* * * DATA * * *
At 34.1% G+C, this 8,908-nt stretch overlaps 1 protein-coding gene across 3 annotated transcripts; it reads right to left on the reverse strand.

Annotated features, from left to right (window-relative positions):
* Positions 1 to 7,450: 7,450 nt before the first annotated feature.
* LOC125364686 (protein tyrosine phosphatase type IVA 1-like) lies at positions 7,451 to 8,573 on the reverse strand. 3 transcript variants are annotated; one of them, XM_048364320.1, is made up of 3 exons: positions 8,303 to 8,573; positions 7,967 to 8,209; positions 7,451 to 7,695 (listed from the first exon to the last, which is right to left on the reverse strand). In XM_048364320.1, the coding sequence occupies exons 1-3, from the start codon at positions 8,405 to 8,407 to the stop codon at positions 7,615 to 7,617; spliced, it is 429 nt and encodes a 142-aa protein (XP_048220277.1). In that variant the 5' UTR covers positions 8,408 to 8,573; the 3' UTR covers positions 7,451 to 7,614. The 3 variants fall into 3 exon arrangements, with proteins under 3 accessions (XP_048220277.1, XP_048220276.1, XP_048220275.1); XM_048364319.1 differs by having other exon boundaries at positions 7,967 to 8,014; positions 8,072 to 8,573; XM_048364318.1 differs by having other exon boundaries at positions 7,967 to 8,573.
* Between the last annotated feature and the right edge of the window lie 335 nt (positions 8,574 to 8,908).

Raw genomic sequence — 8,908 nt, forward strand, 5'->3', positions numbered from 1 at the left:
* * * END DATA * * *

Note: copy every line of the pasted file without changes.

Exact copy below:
At 34.1% G+C, this 8,908-nt stretch overlaps 1 protein-coding gene across 3 annotated transcripts; it reads right to left on the reverse strand.

Annotated features, from left to right (window-relative positions):
* Positions 1 to 7,450: 7,450 nt before the first annotated feature.
* LOC125364686 (protein tyrosine phosphatase type IVA 1-like) lies at positions 7,451 to 8,573 on the reverse strand. 3 transcript variants are annotated; one of them, XM_048364320.1, is made up of 3 exons: positions 8,303 to 8,573; positions 7,967 to 8,209; positions 7,451 to 7,695 (listed from the first exon to the last, which is right to left on the reverse strand). In XM_048364320.1, the coding sequence occupies exons 1-3, from the start codon at positions 8,405 to 8,407 to the stop codon at positions 7,615 to 7,617; spliced, it is 429 nt and encodes a 142-aa protein (XP_048220277.1). In that variant the 5' UTR covers positions 8,408 to 8,573; the 3' UTR covers positions 7,451 to 7,614. The 3 variants fall into 3 exon arrangements, with proteins under 3 accessions (XP_048220277.1, XP_048220276.1, XP_048220275.1); XM_048364319.1 differs by having other exon boundaries at positions 7,967 to 8,014; positions 8,072 to 8,573; XM_048364318.1 differs by having other exon boundaries at positions 7,967 to 8,573.
* Between the last annotated feature and the right edge of the window lie 335 nt (positions 8,574 to 8,908).

Raw genomic sequence — 8,908 nt, forward strand, 5'->3', positions numbered from 1 at the left: